The FTX Crypto Debacle Likely Made Larry David Richer And Tom Brady Poorer, So It Wasn’t All Bad

It’s now clear that 2022 is not the year of cryptocurrency. NFTs have cratered in value, crypto companies continue to struggle and even a proposed merger of two major companies in an effort to keep one solvent might be evaporating as you read this. It’s kind of wild to think how quickly things have changed. It was just February when the world was awash in crypto ads, flooding the Super Bowl and billboards and basically anywhere startups could advertise that they could sell you Ethereum. Even NFTs were still a thing people talked about in mixed company.

It seems we’re a world away from that now, though. As of Tuesday, crypto trader FTX was on the brink of collapse with a competitor, Binance, on the verge of acquiring it just to keep it afloat. As the New York Times reported on Wednesday, the deal was a last-ditch effort to keep thousands of crypto investors from losing it all.

As news spread of FTX’s collapse, crypto markets took a battering, with Bitcoin and Ether both dropping more than 15 percent since Tuesday.

On Tuesday, Mr. Bankman-Fried framed the Binance takeover as a measure to ensure that FTX customers did not lose their money. But the deal is not finalized and its exact terms remain unsettled, leaving open the possibility that FTX’s hundreds of thousands of customers could lose their funds and set off another crash in crypto prices.

That deal, though, might not actually go through. As Coindesk reported later Wednesday, Binance started “strongly” considering backing out of the deal once their executives actually got a look inside FTX’s finances. Which is to say, well, they might actually be worse than first thought.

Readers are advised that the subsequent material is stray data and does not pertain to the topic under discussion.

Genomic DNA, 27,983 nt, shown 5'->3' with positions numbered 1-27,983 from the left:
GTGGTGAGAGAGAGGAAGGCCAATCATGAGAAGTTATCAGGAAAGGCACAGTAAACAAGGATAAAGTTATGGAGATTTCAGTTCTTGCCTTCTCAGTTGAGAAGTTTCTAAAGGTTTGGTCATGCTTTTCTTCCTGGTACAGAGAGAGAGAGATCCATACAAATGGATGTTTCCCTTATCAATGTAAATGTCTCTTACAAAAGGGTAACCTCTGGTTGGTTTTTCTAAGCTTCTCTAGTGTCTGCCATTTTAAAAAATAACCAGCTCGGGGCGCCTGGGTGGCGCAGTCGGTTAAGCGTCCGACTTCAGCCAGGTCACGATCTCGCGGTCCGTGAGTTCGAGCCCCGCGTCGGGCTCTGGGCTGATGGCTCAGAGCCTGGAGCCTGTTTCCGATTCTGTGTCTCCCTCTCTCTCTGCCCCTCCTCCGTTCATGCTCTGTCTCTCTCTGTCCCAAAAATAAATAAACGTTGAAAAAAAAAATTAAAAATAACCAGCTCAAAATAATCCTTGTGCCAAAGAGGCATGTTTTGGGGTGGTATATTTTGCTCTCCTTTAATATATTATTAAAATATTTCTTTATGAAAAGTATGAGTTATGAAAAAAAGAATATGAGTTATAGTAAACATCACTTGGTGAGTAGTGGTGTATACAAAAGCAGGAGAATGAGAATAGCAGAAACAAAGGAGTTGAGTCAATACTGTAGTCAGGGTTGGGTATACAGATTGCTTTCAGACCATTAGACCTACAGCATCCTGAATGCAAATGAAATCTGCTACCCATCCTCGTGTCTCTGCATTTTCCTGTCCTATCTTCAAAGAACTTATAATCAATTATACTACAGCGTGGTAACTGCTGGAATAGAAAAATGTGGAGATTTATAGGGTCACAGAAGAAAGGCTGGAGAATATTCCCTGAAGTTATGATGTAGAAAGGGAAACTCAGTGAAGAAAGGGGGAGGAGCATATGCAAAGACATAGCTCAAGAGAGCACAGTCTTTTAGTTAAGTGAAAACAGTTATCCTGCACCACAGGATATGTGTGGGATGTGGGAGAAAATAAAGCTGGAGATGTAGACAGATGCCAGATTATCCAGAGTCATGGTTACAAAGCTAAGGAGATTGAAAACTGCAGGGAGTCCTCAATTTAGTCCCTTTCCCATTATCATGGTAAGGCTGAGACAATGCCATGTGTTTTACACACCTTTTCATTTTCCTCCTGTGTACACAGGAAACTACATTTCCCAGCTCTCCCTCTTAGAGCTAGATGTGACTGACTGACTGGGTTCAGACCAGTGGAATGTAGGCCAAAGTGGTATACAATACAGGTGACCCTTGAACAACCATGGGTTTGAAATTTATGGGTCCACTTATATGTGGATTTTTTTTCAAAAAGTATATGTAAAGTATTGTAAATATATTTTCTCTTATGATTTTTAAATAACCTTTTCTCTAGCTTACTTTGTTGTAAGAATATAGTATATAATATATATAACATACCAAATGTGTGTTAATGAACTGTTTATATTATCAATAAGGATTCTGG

Binance’s nonbinding letter of intent for the takeover – announced Tuesday as FTX’s financial position appeared to be spiraling out of control – hinged on Binance performing due diligence. Roughly half a day into that process of reviewing FTX’s internal data and loan commitments has led Binance to strongly lean against completing the transaction, the person said.

So what does this mean? Well, if you’re investing in crypto right now, your portfolio may be at risk. News of the merger falling apart caused prices of crypto to dip further on Wednesday, and an actual liquidation of FTX would be a disaster for thousands of investors, including founder Sam Bankman-Fried. And that’s true of some major figures who invested heavily in the market and even promoted crypto back in the salad days of [checks calendar] several months ago. Like, well, Tom Brady. As Gizmodo points out, Brady had apparently invested big in crypto as part of his post-retirement plans.

Back in 2021 Tom Brady and his then wife, Brazilian model Gisele Bündchen, reportedly planted a large stake into the FTX crypto exchange, after having already announced a partnership with FTX and its CEO Sam Bankman-Fried back in 2020. As brand ambassadors, the two gained an unknown equity stake in the company in exchange for crypto, likely FTX’s native coin FTT.

Brady, that means, could be taking a bath on his investment right now, unless he offloaded his assets before things got dicey in the last few weeks. But another big name might actually have made out better than anyone else: Larry David. David, of course, got the proverbial bag in actually starring in the commercial. And the longform message of the commercial is to not “be like Larry David.” But on Wednesday, with news of a Binance/FTX merger on the ropes, plenty of folks on social media were sharing just a small clip from that very expensive commercial from just eight months earlier. Namely, the part where the Curb star was very skeptical.

While Brady definitely had some crypto from his brand ambassadorship with FTX, it doesn’t seem like David was actually saddled with the volatile currency. In a Hollywood Reporter interview with longtime David creative collaborator Jeff Schaffer after the ad debuted in February, payment methods actually came up. And though they apparently asked, everyone involved in that spot got cold hard cash for their efforts.

“We did ask about getting paid in crypto, but I don’t think they were set up for it for us, which was fine,” Schaffer said. “But we definitely did ask.”

In hindsight, it’s a very good thing that they got USD instead of whatever it is FTX may have paid them in. Otherwise, David might have been making a few frantic phone calls this week trying to get out from under what’s starting to look like a very unstable market.